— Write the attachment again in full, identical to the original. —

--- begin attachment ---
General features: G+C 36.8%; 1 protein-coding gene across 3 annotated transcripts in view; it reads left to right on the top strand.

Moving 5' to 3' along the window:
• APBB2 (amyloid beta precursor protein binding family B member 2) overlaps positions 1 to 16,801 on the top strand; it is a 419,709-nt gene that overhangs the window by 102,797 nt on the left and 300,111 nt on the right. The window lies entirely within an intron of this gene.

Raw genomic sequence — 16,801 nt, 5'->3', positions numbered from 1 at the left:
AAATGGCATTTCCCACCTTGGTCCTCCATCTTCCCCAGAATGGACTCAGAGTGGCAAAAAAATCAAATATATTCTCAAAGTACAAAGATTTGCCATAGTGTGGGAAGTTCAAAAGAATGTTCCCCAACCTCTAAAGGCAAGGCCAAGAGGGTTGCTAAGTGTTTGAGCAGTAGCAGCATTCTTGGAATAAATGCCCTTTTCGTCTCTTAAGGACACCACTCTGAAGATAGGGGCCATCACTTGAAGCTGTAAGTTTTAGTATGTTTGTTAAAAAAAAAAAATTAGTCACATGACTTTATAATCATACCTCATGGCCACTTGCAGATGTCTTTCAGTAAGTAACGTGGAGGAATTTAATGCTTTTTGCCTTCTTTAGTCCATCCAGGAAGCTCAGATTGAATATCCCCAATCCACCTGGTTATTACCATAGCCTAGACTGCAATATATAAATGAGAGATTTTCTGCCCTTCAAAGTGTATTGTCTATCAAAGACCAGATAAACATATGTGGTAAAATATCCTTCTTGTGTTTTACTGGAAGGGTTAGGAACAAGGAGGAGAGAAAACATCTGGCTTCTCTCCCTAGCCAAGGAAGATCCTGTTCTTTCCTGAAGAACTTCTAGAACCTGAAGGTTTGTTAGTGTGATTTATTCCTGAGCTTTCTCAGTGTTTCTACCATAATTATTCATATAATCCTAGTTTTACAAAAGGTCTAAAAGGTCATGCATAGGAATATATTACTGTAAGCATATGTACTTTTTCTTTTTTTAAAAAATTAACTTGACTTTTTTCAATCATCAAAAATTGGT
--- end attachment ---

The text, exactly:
General features: G+C 36.8%; 1 protein-coding gene across 3 annotated transcripts in view; it reads left to right on the top strand.

Moving 5' to 3' along the window:
• APBB2 (amyloid beta precursor protein binding family B member 2) overlaps positions 1 to 16,801 on the top strand; it is a 419,709-nt gene that overhangs the window by 102,797 nt on the left and 300,111 nt on the right. The window lies entirely within an intron of this gene.

Raw genomic sequence — 16,801 nt, 5'->3', positions numbered from 1 at the left:
AAATGGCATTTCCCACCTTGGTCCTCCATCTTCCCCAGAATGGACTCAGAGTGGCAAAAAAATCAAATATATTCTCAAAGTACAAAGATTTGCCATAGTGTGGGAAGTTCAAAAGAATGTTCCCCAACCTCTAAAGGCAAGGCCAAGAGGGTTGCTAAGTGTTTGAGCAGTAGCAGCATTCTTGGAATAAATGCCCTTTTCGTCTCTTAAGGACACCACTCTGAAGATAGGGGCCATCACTTGAAGCTGTAAGTTTTAGTATGTTTGTTAAAAAAAAAAAATTAGTCACATGACTTTATAATCATACCTCATGGCCACTTGCAGATGTCTTTCAGTAAGTAACGTGGAGGAATTTAATGCTTTTTGCCTTCTTTAGTCCATCCAGGAAGCTCAGATTGAATATCCCCAATCCACCTGGTTATTACCATAGCCTAGACTGCAATATATAAATGAGAGATTTTCTGCCCTTCAAAGTGTATTGTCTATCAAAGACCAGATAAACATATGTGGTAAAATATCCTTCTTGTGTTTTACTGGAAGGGTTAGGAACAAGGAGGAGAGAAAACATCTGGCTTCTCTCCCTAGCCAAGGAAGATCCTGTTCTTTCCTGAAGAACTTCTAGAACCTGAAGGTTTGTTAGTGTGATTTATTCCTGAGCTTTCTCAGTGTTTCTACCATAATTATTCATATAATCCTAGTTTTACAAAAGGTCTAAAAGGTCATGCATAGGAATATATTACTGTAAGCATATGTACTTTTTCTTTTTTTAAAAAATTAACTTGACTTTTTTCAATCATCAAAAATTGGT